AMBASSADOR IDO AHARONI has worn many hats during his illustrious career in the public and private sectors. His expertise in nation branding and public diplomacy has led him to his current role as Global Distinguished Professor at New York University’s School of International Relations in the Faculty of Arts and Sciences. He is also a member of the International Advisory Council of APCO Worldwide, one of the largest companies in the world in its field.
Ambassador Aharoni was a member of Israel’s Foreign Service for over 25 years. During his tenure in the public sector, from 1991-2016, he held three overseas positions, once in Los Angeles and twice in New York. He is a gifted public diplomacy specialist who initiated the idea of promoting Israel through its relative advantages, later known as the Brand Israel program.
Among the highlights of his diplomatic career were appointments to serve under then-Foreign Minister Shimon Peres as policy assistant to Israel’s chief negotiator with the Palestinians. He was a member of Israel’s official delegation to the signing ceremony of the Oslo Accords at the White House in September of 1993. In the spring of 2006, Aharoni was appointed senior advisor and press secretary to Israel’s Foreign Minister and Vice Prime Minister. In 2007 he became his nation’s first Head of Brand Management.
From 1994 to 1998, Aharoni served as Israel’s consul for communications and public affairs in Los Angeles and the seven southwestern states. He then served as a policy advisor to the Director-General of the Ministry of Foreign Affairs in Jerusalem before moving to New York in 2001. From 2001 to 2005, Aharoni served as Israel’s consul for media and public affairs at Israel’s Consulate General in New York and the Tri-State area, where as head of the department, he oversaw the operation of Israel’s largest public diplomacy and media relations apparatus worldwide, including the management of public diplomacy, media relations, community outreach, social media platforms, as well as a variety of informational services. In that capacity, after 9/11, he convened the Brand Israel Group (known as BIG) and later introduced nation branding methods and country positioning strategies as pillars of Israel’s public diplomacy.
Leaving the foreign service in 2016 was a natural next step for Ambassador Aharoni who had a desire to pursue other, more independent ventures. “It was time to move on,” he declares. “I had the privilege of representing Israel twice in the most important hub in the world: New York is the capital of the free world. It is the nerve center of the financial world and media. It is a major global center of culture and art and of course the epicenter of organized Jewish life.”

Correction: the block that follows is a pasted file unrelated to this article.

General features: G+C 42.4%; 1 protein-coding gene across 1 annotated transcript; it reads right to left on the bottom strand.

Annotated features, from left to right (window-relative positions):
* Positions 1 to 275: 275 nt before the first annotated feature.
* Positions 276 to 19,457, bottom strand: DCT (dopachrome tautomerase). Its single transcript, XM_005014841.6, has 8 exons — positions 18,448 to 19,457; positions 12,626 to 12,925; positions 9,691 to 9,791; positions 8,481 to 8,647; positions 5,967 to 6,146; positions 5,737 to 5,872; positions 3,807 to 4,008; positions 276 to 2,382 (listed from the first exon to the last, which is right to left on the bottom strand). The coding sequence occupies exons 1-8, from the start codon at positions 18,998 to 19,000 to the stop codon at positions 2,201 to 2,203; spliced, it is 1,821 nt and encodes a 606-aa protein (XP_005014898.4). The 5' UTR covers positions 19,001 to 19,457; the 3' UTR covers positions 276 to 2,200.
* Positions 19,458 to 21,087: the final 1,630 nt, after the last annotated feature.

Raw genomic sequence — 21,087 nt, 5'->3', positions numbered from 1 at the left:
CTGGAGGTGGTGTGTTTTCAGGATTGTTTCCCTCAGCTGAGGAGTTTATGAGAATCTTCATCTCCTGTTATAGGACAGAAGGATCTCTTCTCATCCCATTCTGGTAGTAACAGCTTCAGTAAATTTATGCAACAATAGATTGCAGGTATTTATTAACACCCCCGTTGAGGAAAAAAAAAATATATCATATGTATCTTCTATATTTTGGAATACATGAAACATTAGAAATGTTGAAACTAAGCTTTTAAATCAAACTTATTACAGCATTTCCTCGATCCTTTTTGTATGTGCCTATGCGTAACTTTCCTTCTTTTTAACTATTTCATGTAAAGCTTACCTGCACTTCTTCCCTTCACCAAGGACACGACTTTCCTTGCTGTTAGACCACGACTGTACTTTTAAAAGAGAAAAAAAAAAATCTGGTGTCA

Among his many accolades, in 2015, Ambassador Aharoni was awarded Honorary Governor by Tel Aviv University. In the summer of 2016, New York City Mayor Bill de Blasio announced July 29th, 2016 as “Ambassador Ido Aharoni Day” in New York. In 2013, The Algemeiner named him among the ‘Top 100 People Positively Influencing Jewish Life,’ commonly known as the “Jewish 100.” In 2005, a communications studies scholarship, ‘Wings of Hope,’ was named after him by the Yemenite-Jewish Federation of North America. In 1998, he was given the Community Leadership Award in Los Angeles by the American Friends of the Rabin Medical Center. In the fall of that year, Aharoni was honored by the Jerusalem Foundation at New York’s Metropolitan Museum of Art.
Among the many organizations that Ambassador Aharoni admires and lends his support to is Jewish National Fund. On June 21, he will be speaking at Jewish National Fund’s annual Breakfast for Israel at the Newport Beach Marriott. The event is complimentary and guests can register via jnf.org/oclbbreakfast or by calling (949) 260-0400 x952.
Ambassador Aharoni’s relationship with JNF goes back almost 25 years. Shortly after arriving to serve in Los Angeles in 1994, he met Russell F. Robinson, who was then the head of the LA office for United Jewish Appeal. Their paths crossed many times in the Los Angeles Jewish community scene. In 1997, when Robinson became CEO of Jewish National Fund, the two maintained their friendship. “Russell and I clicked immediately,” recalls Aharoni. “JNF is lucky to have such an energetic, forceful, visionary and creative person at the helm. I am not surprised at all at the JNF’s incredible success under Russell’s management. He is a gifted person.”